Dr John Wakefield, Deputy Director-General CEQ and Chair of the Rural Maternity Services Taskforce, was interviewed by Jacquie Mackay on ABC Capricornia.
You're with ABC Capricornia, and the Rural Maternity Taskforce has been given the job by the Queensland State Government to present a report on the safety of rural maternity services. And as we heard yesterday, the Friends of Theodore maternity services are pushing very hard for this taskforce to visit their community to hear their concerns. But at this stage, the taskforce has not yet decided which towns they will be visiting. So the chair of the Rural Maternity Taskforce is Dr John Wakefield. He's also the Deputy Director General in the Clinical Excellence Division of Queensland Health. He explains what the role of the taskforce is.
So our job basically, is to do two things, firstly, to provide a report to the Minister and public about the safety of rural maternity services. And the second thing that we will deliver is a guide for communities, decision makers, clinicians and so on as to how to assess the safety of rural maternity services. One of the things that came out of feedback from Theodore, what happened in Theodore, was really a request from the community as to better process about how we get around consultation when there's a review of local services.
So how long do you have to deliver your reports? How quickly will this be undertaken?
We anticipate the report will be finalised late January of 2019. And we anticipate we'll finalise the work, that part, for probably around the end of the first quarter. So around March/April 2019.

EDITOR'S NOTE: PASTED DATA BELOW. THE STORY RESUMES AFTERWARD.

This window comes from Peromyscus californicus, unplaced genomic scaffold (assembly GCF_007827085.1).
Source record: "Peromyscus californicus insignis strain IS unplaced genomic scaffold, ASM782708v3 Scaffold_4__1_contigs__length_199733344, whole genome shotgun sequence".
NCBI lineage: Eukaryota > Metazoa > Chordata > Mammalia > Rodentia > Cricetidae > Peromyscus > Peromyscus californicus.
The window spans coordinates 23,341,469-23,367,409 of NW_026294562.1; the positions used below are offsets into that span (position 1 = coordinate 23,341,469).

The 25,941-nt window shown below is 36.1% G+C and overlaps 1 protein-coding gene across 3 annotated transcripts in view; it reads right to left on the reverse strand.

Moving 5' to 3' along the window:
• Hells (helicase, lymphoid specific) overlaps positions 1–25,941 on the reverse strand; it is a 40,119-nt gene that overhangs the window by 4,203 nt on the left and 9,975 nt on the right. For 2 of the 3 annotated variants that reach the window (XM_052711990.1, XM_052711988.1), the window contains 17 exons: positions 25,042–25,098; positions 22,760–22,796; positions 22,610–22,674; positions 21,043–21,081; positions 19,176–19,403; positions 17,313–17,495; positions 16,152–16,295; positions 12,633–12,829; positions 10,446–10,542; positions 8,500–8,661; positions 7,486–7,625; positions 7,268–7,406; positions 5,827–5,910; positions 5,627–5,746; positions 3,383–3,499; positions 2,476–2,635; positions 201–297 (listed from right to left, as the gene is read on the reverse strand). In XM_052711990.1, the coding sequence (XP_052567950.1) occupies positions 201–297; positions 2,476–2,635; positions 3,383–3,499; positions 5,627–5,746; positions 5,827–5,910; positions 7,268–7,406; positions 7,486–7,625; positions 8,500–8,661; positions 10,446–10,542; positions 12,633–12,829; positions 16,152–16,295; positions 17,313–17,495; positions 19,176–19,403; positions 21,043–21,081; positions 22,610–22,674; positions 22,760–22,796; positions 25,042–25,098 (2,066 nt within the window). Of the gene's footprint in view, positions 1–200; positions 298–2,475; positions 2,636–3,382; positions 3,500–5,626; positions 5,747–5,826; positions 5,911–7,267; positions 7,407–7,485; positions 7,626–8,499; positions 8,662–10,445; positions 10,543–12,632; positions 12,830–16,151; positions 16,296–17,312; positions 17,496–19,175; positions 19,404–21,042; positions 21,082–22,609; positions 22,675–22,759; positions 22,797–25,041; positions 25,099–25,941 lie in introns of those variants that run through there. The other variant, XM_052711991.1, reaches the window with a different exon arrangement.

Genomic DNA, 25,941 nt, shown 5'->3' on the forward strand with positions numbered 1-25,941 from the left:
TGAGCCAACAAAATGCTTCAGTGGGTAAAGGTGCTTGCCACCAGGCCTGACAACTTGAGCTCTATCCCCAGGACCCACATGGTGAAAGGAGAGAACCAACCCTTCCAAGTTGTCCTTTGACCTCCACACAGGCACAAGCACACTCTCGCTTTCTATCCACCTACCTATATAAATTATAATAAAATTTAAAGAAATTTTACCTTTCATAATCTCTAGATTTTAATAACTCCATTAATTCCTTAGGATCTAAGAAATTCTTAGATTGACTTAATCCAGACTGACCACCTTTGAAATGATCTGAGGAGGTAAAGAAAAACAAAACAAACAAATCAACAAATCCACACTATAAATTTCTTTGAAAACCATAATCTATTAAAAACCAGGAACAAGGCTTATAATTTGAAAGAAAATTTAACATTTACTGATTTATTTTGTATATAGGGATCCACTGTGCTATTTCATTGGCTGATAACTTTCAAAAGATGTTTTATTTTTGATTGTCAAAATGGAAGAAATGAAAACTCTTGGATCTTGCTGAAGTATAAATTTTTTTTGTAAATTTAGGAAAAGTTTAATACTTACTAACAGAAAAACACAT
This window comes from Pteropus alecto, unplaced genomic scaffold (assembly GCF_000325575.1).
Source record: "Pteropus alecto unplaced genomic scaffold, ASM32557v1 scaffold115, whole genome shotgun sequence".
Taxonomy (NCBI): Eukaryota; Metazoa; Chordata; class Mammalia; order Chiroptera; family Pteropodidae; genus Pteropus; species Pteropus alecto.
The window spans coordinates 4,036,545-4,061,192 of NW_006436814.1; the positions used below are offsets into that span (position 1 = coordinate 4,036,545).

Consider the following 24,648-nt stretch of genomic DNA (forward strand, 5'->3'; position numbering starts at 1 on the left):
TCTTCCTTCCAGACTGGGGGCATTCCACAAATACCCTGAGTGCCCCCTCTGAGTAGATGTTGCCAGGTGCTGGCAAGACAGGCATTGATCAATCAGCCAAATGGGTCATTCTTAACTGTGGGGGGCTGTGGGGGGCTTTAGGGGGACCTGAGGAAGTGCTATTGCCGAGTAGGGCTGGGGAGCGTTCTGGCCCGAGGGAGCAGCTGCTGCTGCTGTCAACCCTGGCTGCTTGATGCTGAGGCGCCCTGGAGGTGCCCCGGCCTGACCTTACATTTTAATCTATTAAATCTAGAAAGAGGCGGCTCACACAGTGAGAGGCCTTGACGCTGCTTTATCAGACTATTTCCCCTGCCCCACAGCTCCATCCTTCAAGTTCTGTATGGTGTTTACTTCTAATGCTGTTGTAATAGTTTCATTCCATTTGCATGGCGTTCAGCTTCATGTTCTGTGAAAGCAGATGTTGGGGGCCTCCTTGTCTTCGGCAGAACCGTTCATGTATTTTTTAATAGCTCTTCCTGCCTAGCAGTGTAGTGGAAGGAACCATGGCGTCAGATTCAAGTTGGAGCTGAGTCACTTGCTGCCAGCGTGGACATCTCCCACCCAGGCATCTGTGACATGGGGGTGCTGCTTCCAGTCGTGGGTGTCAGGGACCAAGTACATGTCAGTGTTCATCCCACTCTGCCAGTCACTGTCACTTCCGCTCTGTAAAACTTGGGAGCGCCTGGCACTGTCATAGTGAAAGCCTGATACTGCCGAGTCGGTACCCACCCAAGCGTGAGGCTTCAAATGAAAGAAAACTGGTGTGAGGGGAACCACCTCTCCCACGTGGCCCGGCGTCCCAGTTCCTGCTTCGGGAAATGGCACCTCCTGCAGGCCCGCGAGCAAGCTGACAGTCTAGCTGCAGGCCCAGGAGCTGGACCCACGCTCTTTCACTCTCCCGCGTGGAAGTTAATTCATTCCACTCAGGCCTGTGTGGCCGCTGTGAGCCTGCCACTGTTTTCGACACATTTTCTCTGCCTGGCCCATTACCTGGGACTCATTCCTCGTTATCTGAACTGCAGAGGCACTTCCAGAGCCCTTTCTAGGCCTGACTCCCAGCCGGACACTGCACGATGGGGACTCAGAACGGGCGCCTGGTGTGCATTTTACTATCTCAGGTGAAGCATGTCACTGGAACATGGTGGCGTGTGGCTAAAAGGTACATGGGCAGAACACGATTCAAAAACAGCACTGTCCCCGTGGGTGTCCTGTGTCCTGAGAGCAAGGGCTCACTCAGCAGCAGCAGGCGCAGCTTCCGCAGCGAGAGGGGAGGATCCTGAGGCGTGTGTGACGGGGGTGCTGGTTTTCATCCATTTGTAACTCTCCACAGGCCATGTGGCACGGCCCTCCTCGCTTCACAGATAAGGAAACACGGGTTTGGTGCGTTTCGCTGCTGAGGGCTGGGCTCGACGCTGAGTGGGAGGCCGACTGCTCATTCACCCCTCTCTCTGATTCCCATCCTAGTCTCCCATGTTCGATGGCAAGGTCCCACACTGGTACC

How is the online survey, which is undertaking submissions at the moment, there's a February deadline for the feedback on that. Will that, online submissions, then be taken into account for your report?
Yes, it will. There is a commitment to have a summit to bring stakeholders together from around the rural and remote parts of Queensland to hear the outcomes of the taskforce both in terms of the safety of services, but also to listen to those stakeholders to feedback the outcome of that consultation prior to finalising the taskforce work. So we we haven't got a date for that yet. But we anticipate that as I said, will be close to the latter part of the first quarter of next year 2019. As well as the summit the taskforce will be visiting three or four rural and remote maternity centres to make sure we get on the ground voices of the clinicians and the community to add weight to our deliberations.
When will the taskforce decide where those three focus groups are going to be held, and will the summit be able to be held in Theodore because I know that community has been pushing very hard for it to be held there?
I want to draw the distinction between the summit and members of the taskforce visiting rural communities. So the summit needs to be because that will likely have more than 100 or so people from around the state that needs to be in a place which is easy to access. So the first summit was held in Brisbane because it's just easier for people from whether that be from the Cape and Torres or Far North Queensland or out west for everybody to get to Brisbane. So we haven't announced that yet. But it's likely to the summit itself is likely to be in a place where it's easy for people to travel to. Which three communities for example, members of the taskforce visit, as part of the gathering of information, there's been a lot of interest, obviously, there's lots of rural communities, and they all want us to go to their community. So we've got to make a choice, there's no doubt that the community of Theodore has asked us to visit them as one of the three centres. And obviously, we also want to visit a remote Indigenous-type community as well. But we haven't made the final decision on that yet. And the taskforce will make that decision very shortly. And obviously, that will be announced from there.